Jan BakkerJan develops and promotes underrated and underexposed adventure destinations through his work as an expedition leader, guidebook author and outdoor tourism consultant in places like Iraqi Kurdistan, Tajikistan and Uganda, where he currently lives with his family.
Lines on the map. Lines that penetrate seemingly impenetrable mountains. I’m fascinated by them. When I started exploring trekking routes in the Pamirs back in 2009, the best available topographical maps were from the Soviet era. Maps that somebody had fortunately taken the effort to scan and publish on some obscure corner of the internet. I would spend hours digitally stitching these maps together, to then print and laminate them. In this day and age, we’re spoiled for choice. In recent years we’ve seen mapping applications pop up like mushrooms, riding the wave of the increased popularity of outdoor activities like hiking, biking and trail running. Using those apps for mapping trekking routes in one of the most remote mountain ranges on the planet however still seems a little ambitious.
Tajikistan is one of the most mountainous nations on the planet with a whopping 93% considered mountain terrain. For millennia shepherds have carved out an extensive network of pathways that connect valleys and mountain ranges. I had been researching routes for the Cicerone guidebook Trekking in Tajikistan for a number of years and creating a thru-hike seemed like the next logical step. It was something I’d been thinking about for a long time soo during one of the Covid lockdowns in 2020, I started working on connecting trekking routes throughout Tajikistan to create a long-distance hiking route, the Pamir Trail.
Rivers could be too big to cross, pathways may have been swept away by landslides or the pass may be impassable
After a spectacular drive along the Pamir Highway, our recce team is dropped at the bottom of the Duzakhdara Valley. A local Pamiri friend chuckles when we share our plan to explore this particular valley, telling us its name translates as The Valley of Hell. But on the map it doesn’t look all too bad and it would make the perfect connection between the Bartang and Wakhan valleys, stitching up 15 stages in the southern part of the trail.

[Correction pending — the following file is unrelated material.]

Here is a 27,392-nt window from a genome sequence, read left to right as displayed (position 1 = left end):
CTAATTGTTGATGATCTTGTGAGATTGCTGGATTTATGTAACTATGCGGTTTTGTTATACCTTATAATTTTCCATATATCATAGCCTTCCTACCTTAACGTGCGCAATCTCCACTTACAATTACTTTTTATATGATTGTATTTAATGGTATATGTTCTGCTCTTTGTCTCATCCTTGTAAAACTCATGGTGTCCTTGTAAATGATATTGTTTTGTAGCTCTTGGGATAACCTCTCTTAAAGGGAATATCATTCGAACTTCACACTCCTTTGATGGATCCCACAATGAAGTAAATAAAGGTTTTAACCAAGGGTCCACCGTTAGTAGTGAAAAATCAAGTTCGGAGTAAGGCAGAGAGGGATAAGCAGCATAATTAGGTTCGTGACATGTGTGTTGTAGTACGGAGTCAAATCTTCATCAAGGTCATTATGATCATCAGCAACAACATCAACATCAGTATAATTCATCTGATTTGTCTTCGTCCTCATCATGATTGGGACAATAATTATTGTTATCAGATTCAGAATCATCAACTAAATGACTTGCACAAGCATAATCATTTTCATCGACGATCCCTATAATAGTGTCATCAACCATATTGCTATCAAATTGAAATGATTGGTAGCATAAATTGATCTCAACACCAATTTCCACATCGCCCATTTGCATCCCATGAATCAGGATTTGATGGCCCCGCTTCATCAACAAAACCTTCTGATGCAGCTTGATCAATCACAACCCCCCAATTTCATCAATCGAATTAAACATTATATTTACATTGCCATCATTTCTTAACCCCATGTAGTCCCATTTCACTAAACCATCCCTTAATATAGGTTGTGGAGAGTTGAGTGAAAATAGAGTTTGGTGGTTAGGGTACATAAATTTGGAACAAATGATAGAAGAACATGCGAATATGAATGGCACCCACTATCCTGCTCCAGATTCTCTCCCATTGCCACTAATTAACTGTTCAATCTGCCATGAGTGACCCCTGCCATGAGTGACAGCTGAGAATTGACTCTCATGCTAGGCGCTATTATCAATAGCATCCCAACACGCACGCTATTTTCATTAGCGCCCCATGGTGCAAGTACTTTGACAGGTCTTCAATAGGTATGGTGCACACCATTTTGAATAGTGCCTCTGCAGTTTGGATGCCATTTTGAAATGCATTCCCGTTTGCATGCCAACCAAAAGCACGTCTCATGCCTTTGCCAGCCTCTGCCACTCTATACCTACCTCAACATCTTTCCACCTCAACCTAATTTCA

We spend the night in Duzakh, a sweet little village at 3300 metres. Fall has arrived and the leaves of the birch trees are vibrant yellow. It’s a stark contrast with the earthy colours of the mountains around us. This is the last settlement we will see for the next eight days.
Our route traverses a part of the Shugnan Range from west to east, a remote part of the Pamirs with a host of 5000m+ peaks. We are here to recce two high mountain passes we know very little about. The use of high-resolution satellite images and open-source maps gives us an idea what the terrain might look like. Still, rivers could be too big to cross, pathways may have been swept away by landslides or the pass may be impassable.
The first stretch of the Valley of Hell is not hell at all. The trail is marvellous, winding its way high above the valley floor. The side valleys on the opposite side reveal glaciated giants, each one reaching easily over 5000m in altitude and likely unclimbed. We pitch our tents on the sandy shores of a small glacial lake, despite the bear paw prints. In the late afternoon, with the sun touching only the top ridgelines, we spot a cloud of dust in the distance. A herd of Ibex plunges down an impossibly steep gully, not bothered by the boulders that are dislodged in the process. This valley is wild!